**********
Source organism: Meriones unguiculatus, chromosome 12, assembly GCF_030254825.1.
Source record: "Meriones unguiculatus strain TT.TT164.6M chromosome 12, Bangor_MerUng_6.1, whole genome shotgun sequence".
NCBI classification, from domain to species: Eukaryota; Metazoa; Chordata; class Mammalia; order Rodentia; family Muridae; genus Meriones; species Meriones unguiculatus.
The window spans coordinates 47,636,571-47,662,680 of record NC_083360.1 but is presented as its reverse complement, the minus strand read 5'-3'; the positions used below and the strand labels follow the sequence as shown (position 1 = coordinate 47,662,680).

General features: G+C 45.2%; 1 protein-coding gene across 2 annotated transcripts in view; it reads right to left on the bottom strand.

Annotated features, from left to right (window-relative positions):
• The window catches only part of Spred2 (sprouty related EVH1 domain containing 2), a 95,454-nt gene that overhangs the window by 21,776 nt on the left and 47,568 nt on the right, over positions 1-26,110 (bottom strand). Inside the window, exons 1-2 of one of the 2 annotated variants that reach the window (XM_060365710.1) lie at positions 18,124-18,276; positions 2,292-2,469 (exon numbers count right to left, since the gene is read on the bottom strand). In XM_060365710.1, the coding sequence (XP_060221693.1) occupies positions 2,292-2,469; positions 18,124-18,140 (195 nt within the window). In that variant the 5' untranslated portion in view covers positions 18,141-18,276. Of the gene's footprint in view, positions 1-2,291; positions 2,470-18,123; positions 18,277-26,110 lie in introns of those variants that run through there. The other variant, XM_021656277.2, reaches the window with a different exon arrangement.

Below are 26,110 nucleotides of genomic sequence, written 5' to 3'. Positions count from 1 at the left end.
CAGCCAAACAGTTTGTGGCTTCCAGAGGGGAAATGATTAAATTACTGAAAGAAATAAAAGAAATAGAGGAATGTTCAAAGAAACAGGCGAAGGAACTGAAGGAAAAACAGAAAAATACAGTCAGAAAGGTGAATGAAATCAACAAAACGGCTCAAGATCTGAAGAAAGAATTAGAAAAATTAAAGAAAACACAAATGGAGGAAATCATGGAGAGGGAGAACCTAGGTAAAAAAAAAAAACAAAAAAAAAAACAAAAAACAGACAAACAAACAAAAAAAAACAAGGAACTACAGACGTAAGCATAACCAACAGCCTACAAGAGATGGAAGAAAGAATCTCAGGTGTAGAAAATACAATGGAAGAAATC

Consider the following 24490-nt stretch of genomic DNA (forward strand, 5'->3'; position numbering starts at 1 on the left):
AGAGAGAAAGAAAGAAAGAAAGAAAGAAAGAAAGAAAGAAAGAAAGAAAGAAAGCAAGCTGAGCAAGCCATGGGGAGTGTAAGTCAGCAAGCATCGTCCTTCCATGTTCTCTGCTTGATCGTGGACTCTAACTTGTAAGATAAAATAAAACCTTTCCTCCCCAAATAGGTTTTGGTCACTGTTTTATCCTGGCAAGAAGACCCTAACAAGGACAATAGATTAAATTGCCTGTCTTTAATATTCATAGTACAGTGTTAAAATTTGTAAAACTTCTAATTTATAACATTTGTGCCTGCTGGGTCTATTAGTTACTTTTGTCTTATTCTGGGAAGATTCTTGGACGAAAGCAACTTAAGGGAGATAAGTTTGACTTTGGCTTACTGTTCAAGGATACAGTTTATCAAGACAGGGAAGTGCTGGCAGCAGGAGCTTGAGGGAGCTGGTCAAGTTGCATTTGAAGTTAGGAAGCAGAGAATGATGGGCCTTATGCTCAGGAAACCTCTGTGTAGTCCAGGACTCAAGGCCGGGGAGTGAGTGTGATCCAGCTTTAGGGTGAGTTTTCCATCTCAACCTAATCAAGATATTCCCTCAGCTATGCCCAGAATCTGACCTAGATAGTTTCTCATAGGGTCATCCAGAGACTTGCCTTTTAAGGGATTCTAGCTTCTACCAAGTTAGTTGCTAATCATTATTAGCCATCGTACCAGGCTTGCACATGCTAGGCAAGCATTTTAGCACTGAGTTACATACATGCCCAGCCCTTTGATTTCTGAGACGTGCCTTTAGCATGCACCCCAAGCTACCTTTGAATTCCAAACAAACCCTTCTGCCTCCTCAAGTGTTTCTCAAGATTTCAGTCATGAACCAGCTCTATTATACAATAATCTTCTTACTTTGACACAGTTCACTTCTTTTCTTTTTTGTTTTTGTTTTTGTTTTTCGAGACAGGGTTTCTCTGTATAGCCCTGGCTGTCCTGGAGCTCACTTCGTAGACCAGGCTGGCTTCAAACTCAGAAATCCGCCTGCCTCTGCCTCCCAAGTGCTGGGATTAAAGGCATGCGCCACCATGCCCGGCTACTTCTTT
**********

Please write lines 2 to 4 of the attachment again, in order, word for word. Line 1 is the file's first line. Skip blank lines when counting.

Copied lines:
Source record: "Meriones unguiculatus strain TT.TT164.6M chromosome 12, Bangor_MerUng_6.1, whole genome shotgun sequence".
NCBI classification, from domain to species: Eukaryota; Metazoa; Chordata; class Mammalia; order Rodentia; family Muridae; genus Meriones; species Meriones unguiculatus.
The window spans coordinates 47,636,571-47,662,680 of record NC_083360.1 but is presented as its reverse complement, the minus strand read 5'-3'; the positions used below and the strand labels follow the sequence as shown (position 1 = coordinate 47,662,680).